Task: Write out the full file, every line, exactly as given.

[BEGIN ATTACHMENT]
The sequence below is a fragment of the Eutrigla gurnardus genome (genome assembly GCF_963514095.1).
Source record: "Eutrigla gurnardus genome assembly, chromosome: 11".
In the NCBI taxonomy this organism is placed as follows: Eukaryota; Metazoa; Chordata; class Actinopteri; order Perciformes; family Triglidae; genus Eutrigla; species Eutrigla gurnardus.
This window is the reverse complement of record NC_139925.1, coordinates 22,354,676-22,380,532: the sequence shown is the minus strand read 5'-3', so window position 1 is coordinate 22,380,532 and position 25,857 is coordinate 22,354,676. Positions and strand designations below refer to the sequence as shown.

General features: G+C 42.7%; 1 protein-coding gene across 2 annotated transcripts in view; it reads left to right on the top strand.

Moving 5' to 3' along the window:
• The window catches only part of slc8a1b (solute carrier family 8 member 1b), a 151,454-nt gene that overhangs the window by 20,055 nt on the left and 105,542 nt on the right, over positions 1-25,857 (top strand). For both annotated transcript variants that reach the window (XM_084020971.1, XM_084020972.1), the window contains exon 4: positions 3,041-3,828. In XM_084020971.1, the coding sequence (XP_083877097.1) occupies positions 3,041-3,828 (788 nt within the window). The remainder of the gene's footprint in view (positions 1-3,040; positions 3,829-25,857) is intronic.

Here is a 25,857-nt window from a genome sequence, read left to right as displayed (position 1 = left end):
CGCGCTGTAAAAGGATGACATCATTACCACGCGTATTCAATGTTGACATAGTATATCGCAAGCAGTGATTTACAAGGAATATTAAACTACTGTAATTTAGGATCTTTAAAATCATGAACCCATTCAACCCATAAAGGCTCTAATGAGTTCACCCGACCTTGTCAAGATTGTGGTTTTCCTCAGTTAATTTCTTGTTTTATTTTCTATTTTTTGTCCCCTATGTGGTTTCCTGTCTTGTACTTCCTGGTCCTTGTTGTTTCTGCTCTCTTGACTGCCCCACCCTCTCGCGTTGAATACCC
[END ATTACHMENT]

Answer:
The sequence below is a fragment of the Eutrigla gurnardus genome (genome assembly GCF_963514095.1).
Source record: "Eutrigla gurnardus genome assembly, chromosome: 11".
In the NCBI taxonomy this organism is placed as follows: Eukaryota; Metazoa; Chordata; class Actinopteri; order Perciformes; family Triglidae; genus Eutrigla; species Eutrigla gurnardus.
This window is the reverse complement of record NC_139925.1, coordinates 22,354,676-22,380,532: the sequence shown is the minus strand read 5'-3', so window position 1 is coordinate 22,380,532 and position 25,857 is coordinate 22,354,676. Positions and strand designations below refer to the sequence as shown.

General features: G+C 42.7%; 1 protein-coding gene across 2 annotated transcripts in view; it reads left to right on the top strand.

Moving 5' to 3' along the window:
• The window catches only part of slc8a1b (solute carrier family 8 member 1b), a 151,454-nt gene that overhangs the window by 20,055 nt on the left and 105,542 nt on the right, over positions 1-25,857 (top strand). For both annotated transcript variants that reach the window (XM_084020971.1, XM_084020972.1), the window contains exon 4: positions 3,041-3,828. In XM_084020971.1, the coding sequence (XP_083877097.1) occupies positions 3,041-3,828 (788 nt within the window). The remainder of the gene's footprint in view (positions 1-3,040; positions 3,829-25,857) is intronic.

Here is a 25,857-nt window from a genome sequence, read left to right as displayed (position 1 = left end):
CGCGCTGTAAAAGGATGACATCATTACCACGCGTATTCAATGTTGACATAGTATATCGCAAGCAGTGATTTACAAGGAATATTAAACTACTGTAATTTAGGATCTTTAAAATCATGAACCCATTCAACCCATAAAGGCTCTAATGAGTTCACCCGACCTTGTCAAGATTGTGGTTTTCCTCAGTTAATTTCTTGTTTTATTTTCTATTTTTTGTCCCCTATGTGGTTTCCTGTCTTGTACTTCCTGGTCCTTGTTGTTTCTGCTCTCTTGACTGCCCCACCCTCTCGCGTTGAATACCC